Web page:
FresYes: A pat on the head not to be ignored

California farmers seem to receive more than their share of kicks in the tail, but they can and should acknowledge gratefully one recent pat on the head.

Strangely, it has come from giant fuel and chemical company Chevron, a California native in its own right. Its series of colorful commercials running on evening network television for months now tastefully compliments Fresno County in particular for its agricultural productivity, its “down home” acceptance and use of fossil fuel energy.

Granted, television commercials are not in the category of “viewing favorites,” with apps sometimes built-in to skip or eliminate them. But, once in a while, one comes along that breaks the barrier, and simply influences viewers with its easy style and no-nonsense approach. Older viewers may remember the Coke commercial of the ‘70s that created a song sung, hummed and whistled throughout the world for endless months. It asked for the opportunity to give the world a song, which it did.

Chevron’s more recent and more localized advertising effort doesn’t ask for anything. It just recognizes the hard work and dedication of workers, some of them farmers, and other citizens for maximizing the productive capacity of Fresno County.

Expensive aerial photography emphasizes the production of agricultural crops as well as the refinement and availability of Chevron energy. Drones circling the Chevron facility in Coalinga subtly emphasize the facility’s size and capacity, implying the strategic importance of the city and community, a welcome contrast for its image as home to a penitentiary.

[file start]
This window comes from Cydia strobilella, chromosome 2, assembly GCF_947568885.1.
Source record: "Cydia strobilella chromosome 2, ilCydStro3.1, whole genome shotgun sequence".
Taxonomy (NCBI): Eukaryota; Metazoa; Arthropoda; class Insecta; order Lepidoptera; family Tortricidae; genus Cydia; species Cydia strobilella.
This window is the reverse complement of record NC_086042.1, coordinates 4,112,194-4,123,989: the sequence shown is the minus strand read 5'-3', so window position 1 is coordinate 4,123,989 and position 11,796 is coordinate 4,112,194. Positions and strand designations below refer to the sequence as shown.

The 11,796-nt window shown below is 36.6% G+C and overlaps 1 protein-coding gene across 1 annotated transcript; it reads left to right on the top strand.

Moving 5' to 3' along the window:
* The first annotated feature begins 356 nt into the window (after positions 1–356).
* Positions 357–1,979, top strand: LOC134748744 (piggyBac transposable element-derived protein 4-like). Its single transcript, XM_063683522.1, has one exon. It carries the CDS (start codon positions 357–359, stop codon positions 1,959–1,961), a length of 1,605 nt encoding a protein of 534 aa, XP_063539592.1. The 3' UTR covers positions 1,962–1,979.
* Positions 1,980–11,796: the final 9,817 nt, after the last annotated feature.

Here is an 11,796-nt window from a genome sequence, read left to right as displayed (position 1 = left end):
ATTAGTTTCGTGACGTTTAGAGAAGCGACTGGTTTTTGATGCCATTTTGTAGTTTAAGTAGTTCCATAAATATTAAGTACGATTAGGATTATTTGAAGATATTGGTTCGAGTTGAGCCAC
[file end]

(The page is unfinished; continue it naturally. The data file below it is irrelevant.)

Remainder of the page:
While the entire advertising campaign can be regarded as image building, it has achieved several positive side benefits, not the least of which is the enormous agricultural strength of Fresno County. The impression it leaves is that every citizen appreciates the productivity, even George, the gas station operator, who asks not to be forgotten.

No less appreciated is the teenage girl, probably Hispanic, photographed carrying an armload of grapes, suggesting that her work location be identified as “FresYes County.” Somewhere in the panoply of photo shots, the over-the-road gateway sign at the south edge of Fresno is captured, identifying the city as “the best little city in the U.S.A.”

While the country’s agricultural bounty is only part of the commercial’s positive message, it is unmistakably conveyed. It’s a “feel good” message. While it may not leave you humming a tune, it deposits a positive image of “FresYes County” and its hard-working citizens and farmers. It’s presented as a happy place

The subtle, tasteful and recognizable value of this predominantly agricultural area created in the commercial series is unmistakable. It doesn’t boast, but its high-quality presentation leaves a good taste in your mouth if you’re committed to watching rather than zapping it with your app.

The soft sell approach used by Chevron is so rare among commercials that a viewer hardly realizes it is being applied. It is comfortable.

Without making this a critique of television commercials generally, it is worth noticing the comparison with some that offer comfort, vacation bliss or incomparable sights and sounds, often with loud background and challenging or even threatening language.

Chevron establishes itself in this commercial as a vital part of the production and pride of the Central Valley. It makes no demands, simply suggests that viewers might do well to place themselves in the same venue – and enjoy it with pride, without actually moving to Coalinga.

Don Curlee :